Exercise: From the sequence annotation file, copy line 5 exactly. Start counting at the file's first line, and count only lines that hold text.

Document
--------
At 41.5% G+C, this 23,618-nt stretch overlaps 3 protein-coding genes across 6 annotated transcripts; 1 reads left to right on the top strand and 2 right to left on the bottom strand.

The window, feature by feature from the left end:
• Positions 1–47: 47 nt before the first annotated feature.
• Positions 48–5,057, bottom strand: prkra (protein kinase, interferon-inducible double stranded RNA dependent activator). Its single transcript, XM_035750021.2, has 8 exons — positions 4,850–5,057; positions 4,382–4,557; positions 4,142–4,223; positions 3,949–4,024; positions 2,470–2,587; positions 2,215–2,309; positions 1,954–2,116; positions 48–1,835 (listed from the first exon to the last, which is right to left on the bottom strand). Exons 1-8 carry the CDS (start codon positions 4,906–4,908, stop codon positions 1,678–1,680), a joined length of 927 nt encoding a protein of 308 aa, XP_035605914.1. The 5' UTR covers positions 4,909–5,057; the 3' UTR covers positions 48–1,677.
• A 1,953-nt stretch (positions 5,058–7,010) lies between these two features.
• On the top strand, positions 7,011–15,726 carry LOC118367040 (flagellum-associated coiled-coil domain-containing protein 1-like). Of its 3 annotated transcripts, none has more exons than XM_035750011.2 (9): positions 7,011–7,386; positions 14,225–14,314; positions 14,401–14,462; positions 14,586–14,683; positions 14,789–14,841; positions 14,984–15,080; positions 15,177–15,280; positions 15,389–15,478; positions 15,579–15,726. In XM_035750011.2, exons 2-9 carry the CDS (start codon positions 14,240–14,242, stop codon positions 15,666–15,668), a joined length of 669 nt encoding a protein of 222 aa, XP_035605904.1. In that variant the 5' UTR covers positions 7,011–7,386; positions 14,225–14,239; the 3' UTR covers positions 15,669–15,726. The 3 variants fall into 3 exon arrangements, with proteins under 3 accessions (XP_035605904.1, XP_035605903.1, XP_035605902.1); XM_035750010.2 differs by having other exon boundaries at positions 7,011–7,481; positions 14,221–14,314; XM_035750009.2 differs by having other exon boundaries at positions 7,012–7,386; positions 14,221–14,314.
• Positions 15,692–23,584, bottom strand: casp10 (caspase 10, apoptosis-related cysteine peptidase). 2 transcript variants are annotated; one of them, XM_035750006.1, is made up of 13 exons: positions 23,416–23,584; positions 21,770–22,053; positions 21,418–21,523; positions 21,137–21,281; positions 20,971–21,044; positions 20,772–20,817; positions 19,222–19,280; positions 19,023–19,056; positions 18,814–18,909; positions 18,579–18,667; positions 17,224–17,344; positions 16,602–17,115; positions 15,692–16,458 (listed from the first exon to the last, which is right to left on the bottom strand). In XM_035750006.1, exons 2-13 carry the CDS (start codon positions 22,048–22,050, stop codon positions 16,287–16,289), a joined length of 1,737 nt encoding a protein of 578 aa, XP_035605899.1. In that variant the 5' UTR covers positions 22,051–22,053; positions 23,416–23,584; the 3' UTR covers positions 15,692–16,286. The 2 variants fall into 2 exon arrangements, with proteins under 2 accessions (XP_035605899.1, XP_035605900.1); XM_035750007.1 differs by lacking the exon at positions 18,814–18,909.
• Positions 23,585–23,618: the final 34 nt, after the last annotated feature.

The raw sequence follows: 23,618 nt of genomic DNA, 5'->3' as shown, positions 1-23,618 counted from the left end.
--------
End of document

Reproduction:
• A 1,953-nt stretch (positions 5,058–7,010) lies between these two features.